By Sarah Wu and Ben Blanchard
TAIPEI (Reuters) – Taiwan’s Foxconn, the world’s largest contract electronics maker, will build a new kind of data centre using Nvidia chips and software for a range of applications including self-driving cars, the companies said on Wednesday.
Sharing a stage at Foxconn’s annual tech showcase in Taipei, Foxconn Chairman Liu Young-way and Nvidia CEO Jensen Huang said their companies would build these “AI factories” together.
“A new type of manufacturing has emerged – the production of intelligence. And the data centres that produce it are AI factories,” Huang said, adding that Foxconn had the expertise and scale to build them globally.
Showing a hand-drawn sketch, Huang – sporting his signature black leather jacket – explained how “AI factories” could continuously receive and process data from autonomous electric vehicles to make them smarter.
“This car would of course go through life experience and collect more data. The data would go to the AI factory. The AI factory would improve the software and update the entire AI fleet,” said the Taiwan-born Huang. “In the future, every company, every industry, will have AI factories.”
Nvidia, the world’s most valuable chip company, said in a statement that the AI factories would use its chips and software, including its cutting-edge GH200 superchip that it is barred from selling in China.
The announcement comes after Nvidia on Tuesday said new U.S. export restrictions would also block sales of two less powerful high-end AI chips it created for the Chinese market along with one of its top-of-the-line gaming chips.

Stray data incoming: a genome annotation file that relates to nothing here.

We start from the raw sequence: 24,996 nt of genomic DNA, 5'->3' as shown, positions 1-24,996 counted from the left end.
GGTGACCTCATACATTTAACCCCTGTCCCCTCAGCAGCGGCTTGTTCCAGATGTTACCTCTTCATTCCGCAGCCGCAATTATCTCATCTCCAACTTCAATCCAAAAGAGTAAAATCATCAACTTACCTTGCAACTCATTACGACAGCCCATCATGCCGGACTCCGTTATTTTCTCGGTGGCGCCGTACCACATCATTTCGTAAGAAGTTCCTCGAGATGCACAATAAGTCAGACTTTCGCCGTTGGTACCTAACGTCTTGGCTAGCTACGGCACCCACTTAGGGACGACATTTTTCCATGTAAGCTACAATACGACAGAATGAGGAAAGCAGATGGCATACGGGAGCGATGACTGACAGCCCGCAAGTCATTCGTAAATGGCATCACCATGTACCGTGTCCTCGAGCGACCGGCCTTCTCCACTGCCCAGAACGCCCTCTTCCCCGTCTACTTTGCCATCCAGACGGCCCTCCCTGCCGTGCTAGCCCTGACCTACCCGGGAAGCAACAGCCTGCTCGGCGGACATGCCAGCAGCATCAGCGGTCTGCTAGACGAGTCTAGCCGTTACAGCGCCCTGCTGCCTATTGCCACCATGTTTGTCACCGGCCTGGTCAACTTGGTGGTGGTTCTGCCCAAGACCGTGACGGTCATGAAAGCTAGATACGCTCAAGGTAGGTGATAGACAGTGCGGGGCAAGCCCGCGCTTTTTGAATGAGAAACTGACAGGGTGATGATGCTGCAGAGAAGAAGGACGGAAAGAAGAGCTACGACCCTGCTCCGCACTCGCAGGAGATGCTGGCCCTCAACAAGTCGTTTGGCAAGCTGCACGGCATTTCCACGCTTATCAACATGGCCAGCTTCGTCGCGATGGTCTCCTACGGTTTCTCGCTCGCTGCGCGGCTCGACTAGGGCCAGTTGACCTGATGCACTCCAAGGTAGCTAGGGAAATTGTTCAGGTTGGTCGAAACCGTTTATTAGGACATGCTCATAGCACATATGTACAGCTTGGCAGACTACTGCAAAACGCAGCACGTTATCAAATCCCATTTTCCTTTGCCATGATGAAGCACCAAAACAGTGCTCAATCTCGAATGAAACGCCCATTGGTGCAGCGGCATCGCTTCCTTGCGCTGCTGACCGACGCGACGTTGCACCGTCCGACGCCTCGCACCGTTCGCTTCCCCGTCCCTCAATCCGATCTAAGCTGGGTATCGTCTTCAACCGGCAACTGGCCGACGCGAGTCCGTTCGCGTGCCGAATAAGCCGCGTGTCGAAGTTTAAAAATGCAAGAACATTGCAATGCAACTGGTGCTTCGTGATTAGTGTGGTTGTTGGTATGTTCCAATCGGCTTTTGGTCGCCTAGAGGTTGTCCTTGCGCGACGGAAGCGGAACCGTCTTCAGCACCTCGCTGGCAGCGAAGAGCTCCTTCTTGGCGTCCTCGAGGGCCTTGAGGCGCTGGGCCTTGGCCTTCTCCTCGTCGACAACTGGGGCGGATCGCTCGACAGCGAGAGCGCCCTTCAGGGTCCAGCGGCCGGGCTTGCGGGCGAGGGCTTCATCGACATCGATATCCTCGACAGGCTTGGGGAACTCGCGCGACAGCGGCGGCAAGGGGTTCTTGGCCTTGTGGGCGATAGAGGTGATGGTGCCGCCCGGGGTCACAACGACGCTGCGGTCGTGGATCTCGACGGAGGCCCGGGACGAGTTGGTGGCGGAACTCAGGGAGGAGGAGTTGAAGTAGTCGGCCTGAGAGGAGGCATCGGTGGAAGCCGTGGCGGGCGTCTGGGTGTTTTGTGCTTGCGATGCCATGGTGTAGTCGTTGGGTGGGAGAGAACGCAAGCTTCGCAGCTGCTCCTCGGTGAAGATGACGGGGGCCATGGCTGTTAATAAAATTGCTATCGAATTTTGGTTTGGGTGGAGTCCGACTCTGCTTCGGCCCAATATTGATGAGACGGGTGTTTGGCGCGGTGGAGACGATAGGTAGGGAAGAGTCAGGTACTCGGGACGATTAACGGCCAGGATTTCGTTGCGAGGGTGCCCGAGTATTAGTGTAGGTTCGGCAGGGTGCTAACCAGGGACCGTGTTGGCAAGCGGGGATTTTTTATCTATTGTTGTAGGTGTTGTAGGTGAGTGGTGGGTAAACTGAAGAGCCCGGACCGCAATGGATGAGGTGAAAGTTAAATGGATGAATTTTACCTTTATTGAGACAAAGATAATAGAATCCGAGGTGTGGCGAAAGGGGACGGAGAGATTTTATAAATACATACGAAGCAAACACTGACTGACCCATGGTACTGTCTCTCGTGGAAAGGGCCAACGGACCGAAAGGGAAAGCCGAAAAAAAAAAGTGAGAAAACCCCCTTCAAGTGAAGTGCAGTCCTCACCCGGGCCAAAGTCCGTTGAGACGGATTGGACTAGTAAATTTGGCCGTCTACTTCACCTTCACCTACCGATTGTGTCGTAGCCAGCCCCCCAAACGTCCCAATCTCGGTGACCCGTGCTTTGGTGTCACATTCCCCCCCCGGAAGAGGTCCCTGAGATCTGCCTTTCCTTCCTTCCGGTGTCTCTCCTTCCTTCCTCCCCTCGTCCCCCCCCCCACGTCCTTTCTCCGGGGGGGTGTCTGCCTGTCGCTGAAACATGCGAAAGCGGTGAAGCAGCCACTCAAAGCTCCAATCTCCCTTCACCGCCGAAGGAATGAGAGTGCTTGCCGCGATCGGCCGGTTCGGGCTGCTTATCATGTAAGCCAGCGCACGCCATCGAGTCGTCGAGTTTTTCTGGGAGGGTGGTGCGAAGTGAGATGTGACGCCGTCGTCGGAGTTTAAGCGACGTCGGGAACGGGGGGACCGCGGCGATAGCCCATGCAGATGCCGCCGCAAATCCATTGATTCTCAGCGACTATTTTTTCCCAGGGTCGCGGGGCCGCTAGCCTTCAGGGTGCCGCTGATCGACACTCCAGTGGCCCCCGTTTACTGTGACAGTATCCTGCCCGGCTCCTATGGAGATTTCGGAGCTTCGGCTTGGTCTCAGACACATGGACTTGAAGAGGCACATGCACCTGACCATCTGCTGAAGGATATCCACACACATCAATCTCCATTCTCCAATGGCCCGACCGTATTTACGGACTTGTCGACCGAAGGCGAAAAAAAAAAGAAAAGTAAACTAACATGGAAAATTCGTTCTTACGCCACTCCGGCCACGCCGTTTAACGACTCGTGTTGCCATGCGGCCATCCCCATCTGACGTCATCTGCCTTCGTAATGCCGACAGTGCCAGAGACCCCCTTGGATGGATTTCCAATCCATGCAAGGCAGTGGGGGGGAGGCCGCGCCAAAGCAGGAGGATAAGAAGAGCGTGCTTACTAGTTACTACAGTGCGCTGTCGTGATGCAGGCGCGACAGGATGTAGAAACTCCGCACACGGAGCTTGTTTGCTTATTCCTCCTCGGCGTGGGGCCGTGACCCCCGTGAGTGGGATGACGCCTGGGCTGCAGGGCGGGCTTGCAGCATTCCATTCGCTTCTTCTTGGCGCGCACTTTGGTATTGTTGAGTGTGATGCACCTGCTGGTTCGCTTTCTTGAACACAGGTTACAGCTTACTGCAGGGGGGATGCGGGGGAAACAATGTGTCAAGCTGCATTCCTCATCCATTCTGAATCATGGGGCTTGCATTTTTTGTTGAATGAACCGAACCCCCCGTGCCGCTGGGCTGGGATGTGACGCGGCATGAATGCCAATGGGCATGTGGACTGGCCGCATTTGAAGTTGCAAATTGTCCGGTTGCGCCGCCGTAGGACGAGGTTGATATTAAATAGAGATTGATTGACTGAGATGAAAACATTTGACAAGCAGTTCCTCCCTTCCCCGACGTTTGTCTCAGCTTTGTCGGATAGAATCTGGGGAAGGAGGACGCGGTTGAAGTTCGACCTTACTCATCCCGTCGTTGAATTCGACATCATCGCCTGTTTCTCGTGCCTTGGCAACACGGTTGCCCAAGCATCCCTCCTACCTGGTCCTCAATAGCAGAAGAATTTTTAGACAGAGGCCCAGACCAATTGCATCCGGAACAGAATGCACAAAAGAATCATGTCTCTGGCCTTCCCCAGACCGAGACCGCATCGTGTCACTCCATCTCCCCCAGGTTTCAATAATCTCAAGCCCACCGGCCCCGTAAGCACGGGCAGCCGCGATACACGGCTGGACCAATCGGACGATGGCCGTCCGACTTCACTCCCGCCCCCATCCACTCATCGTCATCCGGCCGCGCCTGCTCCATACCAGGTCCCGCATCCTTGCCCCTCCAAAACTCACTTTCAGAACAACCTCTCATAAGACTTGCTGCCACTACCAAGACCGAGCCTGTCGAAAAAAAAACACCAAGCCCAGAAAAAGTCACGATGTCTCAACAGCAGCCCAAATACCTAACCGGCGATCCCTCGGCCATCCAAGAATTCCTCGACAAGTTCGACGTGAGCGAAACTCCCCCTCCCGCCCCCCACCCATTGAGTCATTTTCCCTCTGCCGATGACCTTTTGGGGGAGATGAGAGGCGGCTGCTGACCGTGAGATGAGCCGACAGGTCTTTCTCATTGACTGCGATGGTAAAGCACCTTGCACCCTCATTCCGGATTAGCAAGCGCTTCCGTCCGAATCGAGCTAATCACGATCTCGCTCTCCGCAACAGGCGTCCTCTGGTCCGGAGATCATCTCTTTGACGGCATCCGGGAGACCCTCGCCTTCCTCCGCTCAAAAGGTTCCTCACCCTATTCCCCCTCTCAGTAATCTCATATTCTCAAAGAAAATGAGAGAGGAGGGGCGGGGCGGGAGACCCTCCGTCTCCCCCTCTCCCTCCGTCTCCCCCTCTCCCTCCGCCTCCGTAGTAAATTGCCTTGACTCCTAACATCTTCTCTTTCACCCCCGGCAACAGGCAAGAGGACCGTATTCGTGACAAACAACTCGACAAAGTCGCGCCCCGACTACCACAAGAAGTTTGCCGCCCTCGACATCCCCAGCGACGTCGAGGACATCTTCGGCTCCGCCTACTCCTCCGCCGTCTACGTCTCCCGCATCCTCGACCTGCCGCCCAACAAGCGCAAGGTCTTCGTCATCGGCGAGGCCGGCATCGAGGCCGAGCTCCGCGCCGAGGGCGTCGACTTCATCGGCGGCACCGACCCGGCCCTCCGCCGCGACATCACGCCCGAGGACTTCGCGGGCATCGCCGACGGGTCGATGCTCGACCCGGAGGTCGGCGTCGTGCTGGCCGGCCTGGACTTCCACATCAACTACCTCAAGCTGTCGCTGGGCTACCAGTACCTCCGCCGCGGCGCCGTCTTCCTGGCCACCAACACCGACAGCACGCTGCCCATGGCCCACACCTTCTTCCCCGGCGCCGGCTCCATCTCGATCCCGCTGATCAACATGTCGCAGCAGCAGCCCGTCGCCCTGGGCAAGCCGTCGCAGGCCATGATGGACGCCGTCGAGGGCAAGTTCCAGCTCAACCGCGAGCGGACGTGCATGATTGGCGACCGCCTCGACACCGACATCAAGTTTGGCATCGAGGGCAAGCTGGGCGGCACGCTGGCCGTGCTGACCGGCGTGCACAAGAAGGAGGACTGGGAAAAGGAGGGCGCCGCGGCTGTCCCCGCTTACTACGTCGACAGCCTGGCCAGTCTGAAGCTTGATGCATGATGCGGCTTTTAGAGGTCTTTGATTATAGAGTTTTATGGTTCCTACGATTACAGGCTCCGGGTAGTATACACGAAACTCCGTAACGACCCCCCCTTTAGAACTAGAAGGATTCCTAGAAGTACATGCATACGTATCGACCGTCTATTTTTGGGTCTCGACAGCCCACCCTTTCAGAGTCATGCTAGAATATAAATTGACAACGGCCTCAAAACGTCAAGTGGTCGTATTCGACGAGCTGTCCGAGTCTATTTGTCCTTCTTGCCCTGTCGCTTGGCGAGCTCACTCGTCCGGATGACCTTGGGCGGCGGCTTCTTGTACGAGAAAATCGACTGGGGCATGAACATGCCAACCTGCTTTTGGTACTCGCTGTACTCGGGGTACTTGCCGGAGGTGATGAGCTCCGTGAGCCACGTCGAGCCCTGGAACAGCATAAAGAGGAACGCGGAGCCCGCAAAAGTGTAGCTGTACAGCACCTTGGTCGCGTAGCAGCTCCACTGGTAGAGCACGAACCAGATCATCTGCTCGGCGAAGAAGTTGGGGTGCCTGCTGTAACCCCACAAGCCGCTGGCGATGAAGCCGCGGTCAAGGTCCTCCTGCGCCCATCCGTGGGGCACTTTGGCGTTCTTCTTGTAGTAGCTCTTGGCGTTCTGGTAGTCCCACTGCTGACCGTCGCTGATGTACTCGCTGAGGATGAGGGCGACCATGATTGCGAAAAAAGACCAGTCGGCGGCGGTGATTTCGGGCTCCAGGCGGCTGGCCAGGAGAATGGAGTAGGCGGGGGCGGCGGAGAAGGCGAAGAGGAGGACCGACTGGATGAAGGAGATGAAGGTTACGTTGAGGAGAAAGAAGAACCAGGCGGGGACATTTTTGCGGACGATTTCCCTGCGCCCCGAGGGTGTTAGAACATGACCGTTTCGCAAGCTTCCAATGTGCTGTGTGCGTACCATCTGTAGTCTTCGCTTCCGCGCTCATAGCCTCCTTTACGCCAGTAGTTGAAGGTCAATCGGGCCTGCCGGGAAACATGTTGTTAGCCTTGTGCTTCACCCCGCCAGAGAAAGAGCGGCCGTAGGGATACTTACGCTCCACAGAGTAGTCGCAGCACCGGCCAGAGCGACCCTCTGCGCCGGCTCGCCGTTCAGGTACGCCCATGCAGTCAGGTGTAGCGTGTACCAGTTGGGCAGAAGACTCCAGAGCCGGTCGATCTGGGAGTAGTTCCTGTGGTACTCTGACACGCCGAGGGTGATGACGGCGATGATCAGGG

Nvidia’s shares have tripled in 2023, giving the company a market value of more than $1 trillion, driven by excitement over the central role of the company’s chips in AI applications.
Foxconn, the largest supplier of Apple’s iPhones, wants to replicate its level of success in assembling personal computers and smartphones as it expands into making electric vehicles for other companies.
In January, Foxconn and Nvidia announced a partnership to develop autonomous vehicle platforms, in which Foxconn would manufacture electronic control units (ECUs) for cars based on Nvidia’s DRIVE Orin chip to sell to the global market.
Liu, standing next to Huang, said Foxconn is “trying to convert itself from a manufacturing service company to a platform solution company,” citing smart cities and smart manufacturing as other applications for AI factories.
Foxconn on Wednesday unveiled a new electric cargo van called Model N, the sixth prototype in its EV push that has set ambitious goals but has so far only seen limited orders.
Jun Seki, head of Foxconn’s EV business, said the company was talking to 14 potential customers, without naming them, and sees India and Japan as promising countries for EV development.
Initially targeting 5% of the global EV market and the equivalent of $33 billion in revenue from manufacturing EVs and components by 2025, Foxconn’s aggressive longer-term ambition is to make nearly half the world’s EVs.
Foxconn’s Tech Day takes place on the birthday of its billionaire founder, Terry Gou, who stepped down as the company’s chief in 2019.
He is now running as an independent candidate for Taiwan’s president at elections in January and did not appear at the event, unlike last year when he drove on stage in a prototype EV.
Foxconn’s shares closed down 0.9% on Wednesday, compared with a 1.2% fall on the broader market.
(Reporting by Sarah Wu and Ben Blanchard; Editing by Christian Schmollinger and Jamie Freed)